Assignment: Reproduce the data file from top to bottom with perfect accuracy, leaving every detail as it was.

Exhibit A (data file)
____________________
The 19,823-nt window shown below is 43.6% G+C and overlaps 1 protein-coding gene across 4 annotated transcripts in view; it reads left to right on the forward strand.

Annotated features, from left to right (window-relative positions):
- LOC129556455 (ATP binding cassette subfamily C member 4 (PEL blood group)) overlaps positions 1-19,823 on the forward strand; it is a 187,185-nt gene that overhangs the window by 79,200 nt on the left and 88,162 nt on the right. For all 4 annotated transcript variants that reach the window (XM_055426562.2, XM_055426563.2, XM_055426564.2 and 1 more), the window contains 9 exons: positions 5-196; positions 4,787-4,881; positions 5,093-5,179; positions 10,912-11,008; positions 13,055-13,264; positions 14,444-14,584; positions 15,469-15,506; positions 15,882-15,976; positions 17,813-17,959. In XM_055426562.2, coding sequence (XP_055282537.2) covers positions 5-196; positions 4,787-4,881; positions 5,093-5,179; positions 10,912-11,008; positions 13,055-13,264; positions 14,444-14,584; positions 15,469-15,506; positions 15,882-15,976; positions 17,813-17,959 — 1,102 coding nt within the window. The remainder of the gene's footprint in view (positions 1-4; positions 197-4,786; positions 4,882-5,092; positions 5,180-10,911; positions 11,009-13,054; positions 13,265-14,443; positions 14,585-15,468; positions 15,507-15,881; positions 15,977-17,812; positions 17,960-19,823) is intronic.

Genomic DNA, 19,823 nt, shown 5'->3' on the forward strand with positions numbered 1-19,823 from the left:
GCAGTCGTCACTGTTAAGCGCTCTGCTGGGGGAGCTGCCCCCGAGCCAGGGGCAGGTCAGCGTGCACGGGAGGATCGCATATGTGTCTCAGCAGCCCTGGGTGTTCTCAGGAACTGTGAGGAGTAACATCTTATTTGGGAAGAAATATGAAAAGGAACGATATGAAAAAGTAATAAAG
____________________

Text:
The 19,823-nt window shown below is 43.6% G+C and overlaps 1 protein-coding gene across 4 annotated transcripts in view; it reads left to right on the forward strand.

Annotated features, from left to right (window-relative positions):
- LOC129556455 (ATP binding cassette subfamily C member 4 (PEL blood group)) overlaps positions 1-19,823 on the forward strand; it is a 187,185-nt gene that overhangs the window by 79,200 nt on the left and 88,162 nt on the right. For all 4 annotated transcript variants that reach the window (XM_055426562.2, XM_055426563.2, XM_055426564.2 and 1 more), the window contains 9 exons: positions 5-196; positions 4,787-4,881; positions 5,093-5,179; positions 10,912-11,008; positions 13,055-13,264; positions 14,444-14,584; positions 15,469-15,506; positions 15,882-15,976; positions 17,813-17,959. In XM_055426562.2, coding sequence (XP_055282537.2) covers positions 5-196; positions 4,787-4,881; positions 5,093-5,179; positions 10,912-11,008; positions 13,055-13,264; positions 14,444-14,584; positions 15,469-15,506; positions 15,882-15,976; positions 17,813-17,959 — 1,102 coding nt within the window. The remainder of the gene's footprint in view (positions 1-4; positions 197-4,786; positions 4,882-5,092; positions 5,180-10,911; positions 11,009-13,054; positions 13,265-14,443; positions 14,585-15,468; positions 15,507-15,881; positions 15,977-17,812; positions 17,960-19,823) is intronic.

Genomic DNA, 19,823 nt, shown 5'->3' on the forward strand with positions numbered 1-19,823 from the left:
GCAGTCGTCACTGTTAAGCGCTCTGCTGGGGGAGCTGCCCCCGAGCCAGGGGCAGGTCAGCGTGCACGGGAGGATCGCATATGTGTCTCAGCAGCCCTGGGTGTTCTCAGGAACTGTGAGGAGTAACATCTTATTTGGGAAGAAATATGAAAAGGAACGATATGAAAAAGTAATAAAG